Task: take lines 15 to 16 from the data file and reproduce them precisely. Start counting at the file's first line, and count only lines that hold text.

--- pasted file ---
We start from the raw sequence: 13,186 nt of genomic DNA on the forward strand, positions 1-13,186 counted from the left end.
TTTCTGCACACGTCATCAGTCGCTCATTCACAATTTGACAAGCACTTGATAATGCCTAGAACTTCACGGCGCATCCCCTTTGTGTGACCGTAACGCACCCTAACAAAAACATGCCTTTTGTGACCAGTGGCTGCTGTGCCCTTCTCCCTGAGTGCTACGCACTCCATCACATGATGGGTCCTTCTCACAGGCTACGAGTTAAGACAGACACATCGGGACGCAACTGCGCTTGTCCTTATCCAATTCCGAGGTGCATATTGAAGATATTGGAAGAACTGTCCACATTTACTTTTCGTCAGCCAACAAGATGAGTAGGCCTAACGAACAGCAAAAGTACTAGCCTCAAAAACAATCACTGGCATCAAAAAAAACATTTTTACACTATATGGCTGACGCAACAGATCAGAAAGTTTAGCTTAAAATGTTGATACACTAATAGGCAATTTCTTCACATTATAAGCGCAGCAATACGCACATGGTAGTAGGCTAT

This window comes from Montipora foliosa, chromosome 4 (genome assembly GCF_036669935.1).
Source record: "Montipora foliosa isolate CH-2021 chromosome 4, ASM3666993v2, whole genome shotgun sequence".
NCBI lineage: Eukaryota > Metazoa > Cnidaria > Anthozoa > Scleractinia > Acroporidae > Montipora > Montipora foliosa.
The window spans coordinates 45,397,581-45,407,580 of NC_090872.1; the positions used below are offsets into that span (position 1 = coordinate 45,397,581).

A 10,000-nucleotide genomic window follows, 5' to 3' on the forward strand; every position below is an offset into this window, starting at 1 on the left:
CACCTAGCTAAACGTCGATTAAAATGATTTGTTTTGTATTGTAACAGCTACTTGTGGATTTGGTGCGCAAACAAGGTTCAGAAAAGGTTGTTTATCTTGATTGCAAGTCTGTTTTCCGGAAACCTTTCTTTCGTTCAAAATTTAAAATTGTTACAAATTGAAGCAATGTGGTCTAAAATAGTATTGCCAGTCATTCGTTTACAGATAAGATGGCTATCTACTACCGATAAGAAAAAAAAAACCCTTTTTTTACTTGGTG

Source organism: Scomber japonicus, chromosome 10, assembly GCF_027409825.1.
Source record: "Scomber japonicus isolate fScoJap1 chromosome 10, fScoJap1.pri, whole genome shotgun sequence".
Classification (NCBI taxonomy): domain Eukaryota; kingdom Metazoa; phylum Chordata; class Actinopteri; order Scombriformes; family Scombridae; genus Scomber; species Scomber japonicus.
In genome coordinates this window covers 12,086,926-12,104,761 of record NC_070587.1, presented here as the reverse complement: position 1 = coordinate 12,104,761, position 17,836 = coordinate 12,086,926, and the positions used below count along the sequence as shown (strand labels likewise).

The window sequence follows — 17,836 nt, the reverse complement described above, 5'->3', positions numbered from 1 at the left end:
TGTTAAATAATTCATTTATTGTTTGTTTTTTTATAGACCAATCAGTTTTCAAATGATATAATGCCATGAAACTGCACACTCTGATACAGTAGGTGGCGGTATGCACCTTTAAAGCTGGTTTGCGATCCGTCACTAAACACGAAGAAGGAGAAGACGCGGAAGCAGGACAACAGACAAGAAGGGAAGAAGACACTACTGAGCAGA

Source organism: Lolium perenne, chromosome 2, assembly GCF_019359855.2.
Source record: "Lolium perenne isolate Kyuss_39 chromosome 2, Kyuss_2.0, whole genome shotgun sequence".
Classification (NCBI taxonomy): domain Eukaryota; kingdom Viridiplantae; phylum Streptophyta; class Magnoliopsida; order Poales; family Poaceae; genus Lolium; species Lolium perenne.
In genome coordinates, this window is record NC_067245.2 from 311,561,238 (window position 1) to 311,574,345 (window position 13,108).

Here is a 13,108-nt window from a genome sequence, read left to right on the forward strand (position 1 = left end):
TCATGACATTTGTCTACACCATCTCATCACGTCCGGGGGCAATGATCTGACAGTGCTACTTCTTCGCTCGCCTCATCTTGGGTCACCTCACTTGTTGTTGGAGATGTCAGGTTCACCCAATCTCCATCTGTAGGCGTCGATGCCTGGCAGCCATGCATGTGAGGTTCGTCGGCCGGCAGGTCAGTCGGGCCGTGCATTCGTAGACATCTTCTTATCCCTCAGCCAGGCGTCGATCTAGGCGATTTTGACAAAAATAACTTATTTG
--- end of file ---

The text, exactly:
Source organism: Lolium perenne, chromosome 2, assembly GCF_019359855.2.
Source record: "Lolium perenne isolate Kyuss_39 chromosome 2, Kyuss_2.0, whole genome shotgun sequence".